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57 Posts
Discussion Starter · #1 ·
I have a 1968 Ford 5000. About a month ago, I was using the Boom Pole to move some fairly large logs around and suddenly I had a puddle forming under the front end. Sadly, it wasn't coolant, but rather Power Steering.

Since the steering cylinder is buried under the radiator and it only leaks when it's warm, you can't easily run it until it leaks and figure out what is going on. So, I decided it was time to pull the cylinder and hoses and just put new parts in. The cylinder can be rebuilt if it is in good shape. The hoses are mostly hard lines, but there are some flexible parts, and I was finding some cuts in the outer rubber, so I knew I needed to replace those.

Things started out really well. In the first day, I got the cowl off, radiator out, and while cleaning up the grease and dirt, replaced the water pump, Fuel lift pump, and the thermostat (all things that are cheap and easy to replace now because if I don't, you KNOW that one of these will fail in about a week after I get it all back together).

Then I began to remove the steering cylinder.

Three of the pins came out without much fuss. But the one where the cylinder attaches to the steering arm (red arrow) wasn't budging.

I tried everything in my bag of tricks. I even pulled out "The Bar". This is a 50+ lb 6' long breaker/pry bar that I only use when something MUST MOVE.

That bar is pivoting on some wood blocks with the end on the bottom of the pin.

I figure when my 240lb self is bouncing on that bar, I'm putting some 1000+ lbs onto that pin and it just sat there as if to say "that all you got?".

I tried other stuff, but nothing was moving this thing. I don't have a torch hot enough to do much good. The steering arm is such a huge casting it was sucking up as much heat as I could give.

I did manage to find a replacement, so I knew I could be destructive if need be. But I really wasn't thrilled with the $150 price tag to replace the pin and that cylinder is nearly impossible to replace.

Ultimately, I sprayed every known "make me loose" formula onto that thing. From Sea Foam Deep Creep and Kroil to a mixture of ATF and Acetone. Still would not budge. Running out of options, I ordered a heavy duty Crow Foot wrench to fit the flats on the top of the pin, attached an extension and an 18" breaker bar and then just for good measure I put a 4' fence pipe on the breaker bar and began to pull REALLY HARD.

And just when I was expecting something to break and me going butt over teakettle, it popped. And out came the pin and cylinder.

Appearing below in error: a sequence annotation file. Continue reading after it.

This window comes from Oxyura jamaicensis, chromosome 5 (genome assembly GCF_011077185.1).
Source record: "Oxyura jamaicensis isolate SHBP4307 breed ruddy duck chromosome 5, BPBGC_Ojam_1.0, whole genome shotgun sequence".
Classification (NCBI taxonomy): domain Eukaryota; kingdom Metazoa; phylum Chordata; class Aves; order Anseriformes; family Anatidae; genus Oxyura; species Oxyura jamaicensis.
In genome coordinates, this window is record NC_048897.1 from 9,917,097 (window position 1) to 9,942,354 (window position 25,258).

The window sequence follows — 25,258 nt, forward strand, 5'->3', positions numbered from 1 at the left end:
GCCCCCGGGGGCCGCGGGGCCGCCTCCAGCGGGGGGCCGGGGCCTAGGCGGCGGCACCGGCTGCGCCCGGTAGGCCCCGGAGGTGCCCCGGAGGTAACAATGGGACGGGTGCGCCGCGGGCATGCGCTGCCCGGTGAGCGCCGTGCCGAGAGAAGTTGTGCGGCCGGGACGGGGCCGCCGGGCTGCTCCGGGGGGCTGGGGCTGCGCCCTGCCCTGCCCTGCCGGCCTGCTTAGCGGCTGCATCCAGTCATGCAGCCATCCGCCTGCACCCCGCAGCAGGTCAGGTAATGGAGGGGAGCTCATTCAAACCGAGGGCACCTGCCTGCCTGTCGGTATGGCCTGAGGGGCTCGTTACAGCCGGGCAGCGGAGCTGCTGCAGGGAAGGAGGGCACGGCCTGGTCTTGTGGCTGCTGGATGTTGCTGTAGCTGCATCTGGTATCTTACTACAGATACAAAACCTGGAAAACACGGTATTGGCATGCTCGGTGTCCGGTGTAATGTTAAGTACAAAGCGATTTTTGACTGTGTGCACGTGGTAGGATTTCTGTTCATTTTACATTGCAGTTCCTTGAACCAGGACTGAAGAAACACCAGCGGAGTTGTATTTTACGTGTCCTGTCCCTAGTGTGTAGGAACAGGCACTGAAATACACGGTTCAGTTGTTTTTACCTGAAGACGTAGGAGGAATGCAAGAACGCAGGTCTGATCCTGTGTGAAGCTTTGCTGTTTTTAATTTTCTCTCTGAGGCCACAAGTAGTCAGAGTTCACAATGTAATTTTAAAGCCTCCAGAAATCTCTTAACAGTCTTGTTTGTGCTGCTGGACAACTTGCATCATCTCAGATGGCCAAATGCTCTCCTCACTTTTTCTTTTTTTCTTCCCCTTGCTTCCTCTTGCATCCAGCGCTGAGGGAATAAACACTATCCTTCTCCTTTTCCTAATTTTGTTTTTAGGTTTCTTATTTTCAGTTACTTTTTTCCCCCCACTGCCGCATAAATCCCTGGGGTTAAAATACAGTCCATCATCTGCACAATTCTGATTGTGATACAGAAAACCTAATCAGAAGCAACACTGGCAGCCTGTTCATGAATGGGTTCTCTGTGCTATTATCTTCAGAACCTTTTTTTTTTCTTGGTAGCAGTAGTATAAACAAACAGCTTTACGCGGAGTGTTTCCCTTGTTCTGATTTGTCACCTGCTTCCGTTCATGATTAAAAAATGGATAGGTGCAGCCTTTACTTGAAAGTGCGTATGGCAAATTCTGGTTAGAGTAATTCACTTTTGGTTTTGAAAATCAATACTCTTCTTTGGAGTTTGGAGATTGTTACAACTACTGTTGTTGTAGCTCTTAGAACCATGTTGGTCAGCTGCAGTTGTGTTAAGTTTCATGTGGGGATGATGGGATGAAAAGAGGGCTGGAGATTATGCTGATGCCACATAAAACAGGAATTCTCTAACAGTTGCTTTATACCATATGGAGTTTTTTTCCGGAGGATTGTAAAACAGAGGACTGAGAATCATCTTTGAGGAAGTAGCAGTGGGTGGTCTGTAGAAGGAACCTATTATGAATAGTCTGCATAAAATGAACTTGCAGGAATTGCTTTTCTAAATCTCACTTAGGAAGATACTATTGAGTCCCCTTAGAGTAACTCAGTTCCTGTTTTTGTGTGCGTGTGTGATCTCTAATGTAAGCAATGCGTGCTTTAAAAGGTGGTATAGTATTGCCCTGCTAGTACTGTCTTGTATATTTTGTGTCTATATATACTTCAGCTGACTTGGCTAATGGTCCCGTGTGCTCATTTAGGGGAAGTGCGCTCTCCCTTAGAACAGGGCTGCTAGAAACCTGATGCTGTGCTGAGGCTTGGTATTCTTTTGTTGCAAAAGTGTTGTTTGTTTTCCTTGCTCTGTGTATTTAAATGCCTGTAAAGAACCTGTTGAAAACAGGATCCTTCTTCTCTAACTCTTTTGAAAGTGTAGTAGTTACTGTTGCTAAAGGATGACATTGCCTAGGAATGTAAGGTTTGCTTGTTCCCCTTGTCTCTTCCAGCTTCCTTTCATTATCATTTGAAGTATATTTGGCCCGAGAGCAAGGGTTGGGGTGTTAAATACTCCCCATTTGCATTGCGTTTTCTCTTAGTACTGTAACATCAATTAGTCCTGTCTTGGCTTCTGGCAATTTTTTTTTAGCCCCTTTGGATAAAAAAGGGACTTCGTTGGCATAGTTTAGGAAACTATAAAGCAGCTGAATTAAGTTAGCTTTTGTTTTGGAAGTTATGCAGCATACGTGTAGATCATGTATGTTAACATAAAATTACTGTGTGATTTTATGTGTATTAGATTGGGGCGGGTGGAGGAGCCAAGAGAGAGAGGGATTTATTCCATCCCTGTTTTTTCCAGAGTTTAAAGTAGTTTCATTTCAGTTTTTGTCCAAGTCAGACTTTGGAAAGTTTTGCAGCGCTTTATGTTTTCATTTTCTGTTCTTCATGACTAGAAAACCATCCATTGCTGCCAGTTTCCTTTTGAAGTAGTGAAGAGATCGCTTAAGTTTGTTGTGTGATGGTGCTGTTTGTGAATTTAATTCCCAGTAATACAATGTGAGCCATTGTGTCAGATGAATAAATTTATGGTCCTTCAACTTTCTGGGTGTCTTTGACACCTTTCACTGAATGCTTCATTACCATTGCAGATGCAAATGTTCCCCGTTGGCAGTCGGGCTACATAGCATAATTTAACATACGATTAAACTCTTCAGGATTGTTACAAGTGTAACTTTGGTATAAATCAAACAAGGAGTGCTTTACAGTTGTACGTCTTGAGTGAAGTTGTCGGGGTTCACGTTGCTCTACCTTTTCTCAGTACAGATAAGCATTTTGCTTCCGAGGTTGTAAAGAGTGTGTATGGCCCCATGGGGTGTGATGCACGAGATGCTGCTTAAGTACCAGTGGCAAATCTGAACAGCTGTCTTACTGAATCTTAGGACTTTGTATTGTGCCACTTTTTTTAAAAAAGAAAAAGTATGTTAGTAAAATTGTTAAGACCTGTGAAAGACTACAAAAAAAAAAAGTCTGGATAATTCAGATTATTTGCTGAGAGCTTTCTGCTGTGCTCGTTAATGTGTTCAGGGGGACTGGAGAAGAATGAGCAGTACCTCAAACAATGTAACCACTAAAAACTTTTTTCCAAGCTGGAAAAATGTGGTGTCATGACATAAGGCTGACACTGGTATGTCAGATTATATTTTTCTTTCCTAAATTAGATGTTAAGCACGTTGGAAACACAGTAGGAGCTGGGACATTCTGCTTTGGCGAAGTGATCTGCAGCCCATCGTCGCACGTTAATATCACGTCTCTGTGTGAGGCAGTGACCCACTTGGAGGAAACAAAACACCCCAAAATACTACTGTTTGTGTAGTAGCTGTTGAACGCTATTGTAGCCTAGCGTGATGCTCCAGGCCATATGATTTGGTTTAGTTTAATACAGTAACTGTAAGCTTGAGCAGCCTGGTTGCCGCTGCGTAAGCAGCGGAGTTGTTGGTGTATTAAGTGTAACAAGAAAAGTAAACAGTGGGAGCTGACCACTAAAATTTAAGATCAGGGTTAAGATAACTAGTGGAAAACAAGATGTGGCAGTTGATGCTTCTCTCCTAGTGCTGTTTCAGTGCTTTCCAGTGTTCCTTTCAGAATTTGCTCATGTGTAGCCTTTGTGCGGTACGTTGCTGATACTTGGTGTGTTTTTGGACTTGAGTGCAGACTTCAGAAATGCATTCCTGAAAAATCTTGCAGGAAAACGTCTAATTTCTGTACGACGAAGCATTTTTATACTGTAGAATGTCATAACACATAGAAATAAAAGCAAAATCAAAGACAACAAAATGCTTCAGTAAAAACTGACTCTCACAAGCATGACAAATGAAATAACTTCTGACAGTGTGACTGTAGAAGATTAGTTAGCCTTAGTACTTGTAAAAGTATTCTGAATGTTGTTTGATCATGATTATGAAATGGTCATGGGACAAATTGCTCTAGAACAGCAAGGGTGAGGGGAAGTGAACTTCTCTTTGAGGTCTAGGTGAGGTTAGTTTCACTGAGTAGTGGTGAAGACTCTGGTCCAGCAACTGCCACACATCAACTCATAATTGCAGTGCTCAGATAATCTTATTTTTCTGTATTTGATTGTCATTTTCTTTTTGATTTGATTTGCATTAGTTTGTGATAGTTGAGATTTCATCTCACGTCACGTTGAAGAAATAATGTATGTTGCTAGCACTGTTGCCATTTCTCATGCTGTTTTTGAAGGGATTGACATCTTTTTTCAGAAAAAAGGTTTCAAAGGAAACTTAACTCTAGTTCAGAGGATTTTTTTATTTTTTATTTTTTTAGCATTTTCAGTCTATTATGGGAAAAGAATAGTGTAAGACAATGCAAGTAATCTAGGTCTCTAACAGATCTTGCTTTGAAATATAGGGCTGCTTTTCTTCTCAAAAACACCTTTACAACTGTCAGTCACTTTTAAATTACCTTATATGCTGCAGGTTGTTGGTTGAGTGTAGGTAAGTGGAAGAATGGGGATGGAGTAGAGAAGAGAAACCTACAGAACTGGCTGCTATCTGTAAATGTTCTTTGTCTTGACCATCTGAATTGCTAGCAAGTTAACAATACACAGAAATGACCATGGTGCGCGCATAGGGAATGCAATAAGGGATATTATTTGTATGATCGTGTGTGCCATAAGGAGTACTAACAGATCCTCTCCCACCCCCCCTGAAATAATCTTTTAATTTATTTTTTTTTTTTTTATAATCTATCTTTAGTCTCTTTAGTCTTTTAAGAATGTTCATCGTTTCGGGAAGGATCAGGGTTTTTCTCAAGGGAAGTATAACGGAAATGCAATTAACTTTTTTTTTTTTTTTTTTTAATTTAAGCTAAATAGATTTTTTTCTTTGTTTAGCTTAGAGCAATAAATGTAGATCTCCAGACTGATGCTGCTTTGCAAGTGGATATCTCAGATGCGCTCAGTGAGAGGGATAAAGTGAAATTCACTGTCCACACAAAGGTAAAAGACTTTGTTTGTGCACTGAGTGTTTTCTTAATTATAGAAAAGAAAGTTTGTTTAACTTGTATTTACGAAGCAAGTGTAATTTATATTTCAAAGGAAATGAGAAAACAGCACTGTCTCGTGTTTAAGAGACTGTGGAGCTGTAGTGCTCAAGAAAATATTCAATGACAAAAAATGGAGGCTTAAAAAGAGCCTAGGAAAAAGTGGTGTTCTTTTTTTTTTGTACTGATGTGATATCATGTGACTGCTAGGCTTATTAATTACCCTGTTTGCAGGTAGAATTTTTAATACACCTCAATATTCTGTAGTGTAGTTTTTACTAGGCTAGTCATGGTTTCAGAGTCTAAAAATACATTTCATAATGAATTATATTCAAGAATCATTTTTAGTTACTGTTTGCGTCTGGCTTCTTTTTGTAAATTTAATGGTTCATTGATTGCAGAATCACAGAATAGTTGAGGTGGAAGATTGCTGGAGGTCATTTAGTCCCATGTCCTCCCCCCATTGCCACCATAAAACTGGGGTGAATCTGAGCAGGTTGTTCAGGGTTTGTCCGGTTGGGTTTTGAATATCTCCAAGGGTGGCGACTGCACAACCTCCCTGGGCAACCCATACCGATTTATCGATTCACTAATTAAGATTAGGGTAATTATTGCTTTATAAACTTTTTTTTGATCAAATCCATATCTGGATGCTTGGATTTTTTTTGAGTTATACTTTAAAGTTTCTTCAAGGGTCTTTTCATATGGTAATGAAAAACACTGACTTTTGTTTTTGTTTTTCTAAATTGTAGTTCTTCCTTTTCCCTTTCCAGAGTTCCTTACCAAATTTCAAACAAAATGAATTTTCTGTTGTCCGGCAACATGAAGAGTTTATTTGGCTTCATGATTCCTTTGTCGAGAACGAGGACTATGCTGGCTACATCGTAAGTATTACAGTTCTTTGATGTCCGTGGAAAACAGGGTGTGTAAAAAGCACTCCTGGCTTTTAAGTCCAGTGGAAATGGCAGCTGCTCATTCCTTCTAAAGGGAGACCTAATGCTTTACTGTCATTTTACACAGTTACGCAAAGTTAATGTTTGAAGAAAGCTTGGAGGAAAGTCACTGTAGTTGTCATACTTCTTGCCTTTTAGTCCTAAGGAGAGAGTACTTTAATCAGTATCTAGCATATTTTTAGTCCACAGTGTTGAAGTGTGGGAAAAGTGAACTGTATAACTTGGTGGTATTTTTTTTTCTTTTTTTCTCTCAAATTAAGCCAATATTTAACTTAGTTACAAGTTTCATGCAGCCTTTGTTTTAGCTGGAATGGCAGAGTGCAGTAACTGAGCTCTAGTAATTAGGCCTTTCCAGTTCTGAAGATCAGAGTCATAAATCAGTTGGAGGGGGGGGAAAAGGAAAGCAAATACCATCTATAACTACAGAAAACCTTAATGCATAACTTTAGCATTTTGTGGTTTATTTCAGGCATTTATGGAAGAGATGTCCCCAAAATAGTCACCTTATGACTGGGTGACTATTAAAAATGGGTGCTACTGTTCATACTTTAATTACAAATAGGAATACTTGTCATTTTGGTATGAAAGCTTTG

I began the disassembly and had most of the cleaning and parts replacement done on labor Day weekend. I just got the pin loose this afternoon when UPS dropped off the Crow Foot. That was some long 10 days of cussin' and fussin'.

I did have the hoses rebuilt:


Now I need to clean up the cylinder, replace all the seals, and then reassemble everything. I suspect getting some of the pins back in won't be easy, but nothing like getting this last one out.

Oh, speaking of pin, I do have some cleanup on that too. Seems that pry bar wasn't right for removal, but it sure did mess up the bottom threads:

I need to figure out how to restore that end so I can reinstall. Open to ideas.

Gotta love Old iron. Never a dull moment. Will post finished photos when complete.

Oh, about the yellow fan... So, I have 3 cans of the Ford Blue. All three of them decided to stop spraying while I was using them. I mean I was actively applying paint and the thing just stopped spraying. Plenty of paint in the cans. They just won't work. So, since my youngest likes yellow, he got a kick out of making the fan yellow. We'll see how it looks once it is all together.


1,119 Posts
Interesting post.
The 4400 Fords used the same power steering system as a 5000 did. I have been in to a couple of those so know about that tapered pin. I rebuilt one of the 4400s I had. The other I parted out the tractor and sold most of the PS parts to a guy to fix his 5000.
On both of mine I had the bolster off so I turned it over and slugged that pin out with an 8 lb sledge hammer.
Funny but I did the slugging on a gravel drive way and found the pin about 2 years later imbedded in the dirt. It's rusty and the threads are mashed a bit but I still saved it when I found it.
It would clean up okay.